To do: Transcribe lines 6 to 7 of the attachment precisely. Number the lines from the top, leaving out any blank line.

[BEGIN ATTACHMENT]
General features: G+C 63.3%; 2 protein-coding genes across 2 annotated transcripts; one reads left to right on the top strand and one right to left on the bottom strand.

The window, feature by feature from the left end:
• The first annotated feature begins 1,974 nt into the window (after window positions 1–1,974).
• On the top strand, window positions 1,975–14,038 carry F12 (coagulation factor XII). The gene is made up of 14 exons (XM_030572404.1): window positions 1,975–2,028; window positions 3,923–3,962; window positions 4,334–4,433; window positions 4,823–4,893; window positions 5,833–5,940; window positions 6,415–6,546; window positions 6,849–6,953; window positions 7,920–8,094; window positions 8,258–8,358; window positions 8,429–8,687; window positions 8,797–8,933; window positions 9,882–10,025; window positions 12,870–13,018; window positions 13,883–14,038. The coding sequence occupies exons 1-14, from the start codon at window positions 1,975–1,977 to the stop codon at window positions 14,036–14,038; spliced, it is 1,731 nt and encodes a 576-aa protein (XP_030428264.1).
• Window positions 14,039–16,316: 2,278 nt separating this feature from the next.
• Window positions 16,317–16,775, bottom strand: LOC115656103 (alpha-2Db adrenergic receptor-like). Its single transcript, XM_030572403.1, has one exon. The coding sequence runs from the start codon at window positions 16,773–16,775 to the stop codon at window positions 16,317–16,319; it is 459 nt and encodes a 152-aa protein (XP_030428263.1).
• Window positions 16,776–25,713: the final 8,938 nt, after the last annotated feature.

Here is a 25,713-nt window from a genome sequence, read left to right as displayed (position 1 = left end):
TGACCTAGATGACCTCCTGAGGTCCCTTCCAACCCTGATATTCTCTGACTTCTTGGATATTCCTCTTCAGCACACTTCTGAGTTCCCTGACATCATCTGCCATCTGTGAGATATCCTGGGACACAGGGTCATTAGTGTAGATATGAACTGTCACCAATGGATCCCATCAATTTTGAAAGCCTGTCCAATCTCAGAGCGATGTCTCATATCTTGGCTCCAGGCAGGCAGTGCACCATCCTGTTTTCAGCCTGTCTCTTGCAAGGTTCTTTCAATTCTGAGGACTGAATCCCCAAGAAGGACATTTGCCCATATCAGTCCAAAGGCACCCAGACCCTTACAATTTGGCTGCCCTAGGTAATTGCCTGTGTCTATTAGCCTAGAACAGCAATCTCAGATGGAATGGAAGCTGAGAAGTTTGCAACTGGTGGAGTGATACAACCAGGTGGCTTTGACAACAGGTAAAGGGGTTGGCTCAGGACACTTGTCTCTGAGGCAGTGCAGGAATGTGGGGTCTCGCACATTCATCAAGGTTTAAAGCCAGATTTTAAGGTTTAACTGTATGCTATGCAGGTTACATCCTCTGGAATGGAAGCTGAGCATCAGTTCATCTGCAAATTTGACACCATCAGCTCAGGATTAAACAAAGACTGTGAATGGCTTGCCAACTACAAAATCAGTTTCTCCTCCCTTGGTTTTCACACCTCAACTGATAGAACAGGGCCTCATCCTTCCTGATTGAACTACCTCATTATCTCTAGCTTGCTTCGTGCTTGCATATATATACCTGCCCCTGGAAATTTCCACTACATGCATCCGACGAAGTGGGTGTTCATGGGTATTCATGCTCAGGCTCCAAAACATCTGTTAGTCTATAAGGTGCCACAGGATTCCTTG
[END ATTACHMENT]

• Window positions 16,317–16,775, bottom strand: LOC115656103 (alpha-2Db adrenergic receptor-like). Its single transcript, XM_030572403.1, has one exon. The coding sequence runs from the start codon at window positions 16,773–16,775 to the stop codon at window positions 16,317–16,319; it is 459 nt and encodes a 152-aa protein (XP_030428263.1).
• Window positions 16,776–25,713: the final 8,938 nt, after the last annotated feature.